This year I had the pleasure of going back to the first international event I ever spoke at: Sourcing Summit. I went back with a presentation that I really believed in, but I wasn’t entirely sure how it would be received. The subject of empowering sourcers is a little bit like that of people being the foundation for sucess. Sure, it’s a nice thing to say we believe in, but in reality it’s rarely at the top of the priority list for our organisations.
The thing is though, it’s in your own interest to keep your sourcing teams motivated. Finding candidates isn’t easy – sourcing keeps evolving and the pace of the change makes it hard for everyone to keep up. Attracting those candidates to your company as opposed to any other company in the world is no picnic either. Empowering sourcers is the main tool that will allow them not only to choose the most effective way to do their job, but also to keep learning and improving. It’s hard for an adult to keep motivated if they feel they have no control over how they work and what they learn, so give them back that control and show them you trust them.
I strongly believe we also need to do a better job of empowering sourcers so we can finally forget the whole “a sourcer is a junior recruiter” nonsense. It’s like expecting a kitten to grow into a dog. That’s a whole separate animal – and similarly, sourcing is a whole separate skill set. A sourcer “grows into” a more experienced sourcer. So show them you understand instead of expecting them to produce high volumes of candidates until, one day, they can become a “real recruiter”.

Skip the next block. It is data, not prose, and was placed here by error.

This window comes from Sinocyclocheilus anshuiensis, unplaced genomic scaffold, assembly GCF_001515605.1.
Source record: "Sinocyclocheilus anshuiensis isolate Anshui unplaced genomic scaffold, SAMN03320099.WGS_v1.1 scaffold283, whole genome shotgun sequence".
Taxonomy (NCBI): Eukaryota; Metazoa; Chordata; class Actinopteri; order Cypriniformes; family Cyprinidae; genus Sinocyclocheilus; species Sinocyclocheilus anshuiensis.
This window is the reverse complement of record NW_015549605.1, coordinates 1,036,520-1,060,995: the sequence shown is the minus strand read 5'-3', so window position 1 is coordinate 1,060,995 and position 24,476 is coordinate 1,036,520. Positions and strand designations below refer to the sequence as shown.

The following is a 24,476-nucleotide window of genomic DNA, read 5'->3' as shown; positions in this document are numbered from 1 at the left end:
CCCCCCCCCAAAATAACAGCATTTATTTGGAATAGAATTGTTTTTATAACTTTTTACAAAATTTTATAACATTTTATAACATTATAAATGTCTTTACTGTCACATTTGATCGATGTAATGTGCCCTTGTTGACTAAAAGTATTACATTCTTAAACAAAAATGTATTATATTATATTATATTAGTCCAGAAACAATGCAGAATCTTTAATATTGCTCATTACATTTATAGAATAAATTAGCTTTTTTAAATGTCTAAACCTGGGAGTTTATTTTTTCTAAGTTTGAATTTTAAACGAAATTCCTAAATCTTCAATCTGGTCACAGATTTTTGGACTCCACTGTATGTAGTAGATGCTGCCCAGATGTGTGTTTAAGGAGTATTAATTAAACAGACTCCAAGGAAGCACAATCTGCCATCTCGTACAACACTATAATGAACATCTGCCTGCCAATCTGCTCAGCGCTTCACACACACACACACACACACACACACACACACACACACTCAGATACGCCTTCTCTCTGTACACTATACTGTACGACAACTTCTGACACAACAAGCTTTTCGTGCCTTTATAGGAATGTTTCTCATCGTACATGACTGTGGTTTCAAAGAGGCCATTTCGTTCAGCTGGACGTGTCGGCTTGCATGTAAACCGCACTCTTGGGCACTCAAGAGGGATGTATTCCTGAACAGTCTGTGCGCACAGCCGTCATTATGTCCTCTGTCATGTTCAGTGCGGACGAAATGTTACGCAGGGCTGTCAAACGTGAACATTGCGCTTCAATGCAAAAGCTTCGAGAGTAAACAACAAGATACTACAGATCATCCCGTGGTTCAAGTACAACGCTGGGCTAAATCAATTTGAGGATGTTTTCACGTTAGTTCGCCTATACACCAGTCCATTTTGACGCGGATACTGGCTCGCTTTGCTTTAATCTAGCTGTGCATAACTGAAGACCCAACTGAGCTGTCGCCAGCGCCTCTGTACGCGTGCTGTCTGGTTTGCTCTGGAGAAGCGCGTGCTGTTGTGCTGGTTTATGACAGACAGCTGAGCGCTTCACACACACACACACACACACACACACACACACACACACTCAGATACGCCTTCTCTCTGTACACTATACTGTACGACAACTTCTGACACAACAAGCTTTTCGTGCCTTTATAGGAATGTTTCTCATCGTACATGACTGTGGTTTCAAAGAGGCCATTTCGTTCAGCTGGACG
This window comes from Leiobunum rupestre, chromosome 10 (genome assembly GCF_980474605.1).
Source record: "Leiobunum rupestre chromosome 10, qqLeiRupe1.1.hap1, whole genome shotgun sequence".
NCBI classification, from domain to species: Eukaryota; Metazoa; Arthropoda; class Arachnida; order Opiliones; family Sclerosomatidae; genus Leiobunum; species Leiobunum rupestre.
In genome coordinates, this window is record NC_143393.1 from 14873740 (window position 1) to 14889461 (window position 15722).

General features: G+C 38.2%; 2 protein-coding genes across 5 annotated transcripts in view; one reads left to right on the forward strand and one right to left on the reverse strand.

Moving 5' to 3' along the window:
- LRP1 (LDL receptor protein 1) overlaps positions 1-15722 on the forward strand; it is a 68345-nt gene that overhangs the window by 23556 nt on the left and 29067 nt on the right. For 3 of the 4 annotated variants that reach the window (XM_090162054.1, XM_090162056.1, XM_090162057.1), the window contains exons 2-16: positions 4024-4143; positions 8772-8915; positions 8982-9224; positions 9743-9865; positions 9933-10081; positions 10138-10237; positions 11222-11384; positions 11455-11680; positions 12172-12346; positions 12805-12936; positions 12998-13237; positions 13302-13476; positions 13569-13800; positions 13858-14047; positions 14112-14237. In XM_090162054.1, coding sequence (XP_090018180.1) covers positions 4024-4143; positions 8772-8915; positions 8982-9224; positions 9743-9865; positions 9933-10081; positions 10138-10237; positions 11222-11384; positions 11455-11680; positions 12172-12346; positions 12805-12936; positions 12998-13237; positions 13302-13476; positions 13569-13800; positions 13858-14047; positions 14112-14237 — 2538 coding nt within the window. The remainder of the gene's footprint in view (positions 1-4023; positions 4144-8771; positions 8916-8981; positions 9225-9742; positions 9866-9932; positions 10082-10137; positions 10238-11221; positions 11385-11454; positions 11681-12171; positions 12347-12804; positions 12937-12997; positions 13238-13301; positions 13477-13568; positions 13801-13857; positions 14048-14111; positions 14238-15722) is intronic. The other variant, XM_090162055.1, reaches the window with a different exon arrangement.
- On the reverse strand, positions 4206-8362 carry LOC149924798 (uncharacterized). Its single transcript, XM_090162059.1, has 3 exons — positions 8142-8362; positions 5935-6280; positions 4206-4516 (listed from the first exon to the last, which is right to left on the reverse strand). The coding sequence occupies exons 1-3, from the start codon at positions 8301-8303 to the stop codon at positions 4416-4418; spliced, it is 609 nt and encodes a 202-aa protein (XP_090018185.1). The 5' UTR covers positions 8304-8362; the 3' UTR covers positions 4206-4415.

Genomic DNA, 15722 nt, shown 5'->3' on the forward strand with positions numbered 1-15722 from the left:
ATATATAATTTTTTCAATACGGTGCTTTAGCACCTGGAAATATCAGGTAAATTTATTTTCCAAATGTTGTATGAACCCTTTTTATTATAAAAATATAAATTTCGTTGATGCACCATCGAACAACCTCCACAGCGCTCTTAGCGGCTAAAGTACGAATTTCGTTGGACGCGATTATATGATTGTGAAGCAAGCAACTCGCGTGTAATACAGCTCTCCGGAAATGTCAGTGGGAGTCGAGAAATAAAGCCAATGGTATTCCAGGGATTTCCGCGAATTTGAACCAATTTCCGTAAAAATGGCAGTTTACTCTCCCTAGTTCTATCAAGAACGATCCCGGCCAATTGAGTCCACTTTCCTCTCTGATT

The first and the most important step to empowering a sourcing team is letting go of the illusion of control you may think you have over what they do. Let’s face it, you’re not following them all the time, listening in on their conversations with their candidates, reading the messages they send to their candidates*. And why would you anyway? Instead of creating a sourcing process for the team to follow, it’s much better to create a work environment where your sourcers feel confident in what they do. Confident enough that they won’t waste your time on confirming every idea they have, but also aware enough to know when checking in with you would make sense. Having regular meetings, or maybe just taking 10 minutes out of the team meetings you already have, to discuss how sourcing impacts candidates’ perception of the brand is never a waste of time. The sourcers will understand the wider picture better while you will become more aware of what they actually mean when they mention, for example, sourcing on Facebook. Maybe they’ll be able to change your mind about it if you just give them a chance?
So for some more tangible advice, I prepared a short checklist for empowering sourcers. Hopefully you’ll try at least some of these ideas:
Being a recruitment manager isn’t really about managing the recruitment process. That’s what recruiters do. You’re here to manage them, the recruiters and the sourcers. Most leaders find it hard to manage sourcing teams because the field evolves so quickly, by the time they become managers they have little understanding of what sourcing is (or maybe they never did it themselves?). What you can do instead is managing people. Make sure they feel good about what they do, help them figure out what’s going well and what isn’t and find ways to help them improve.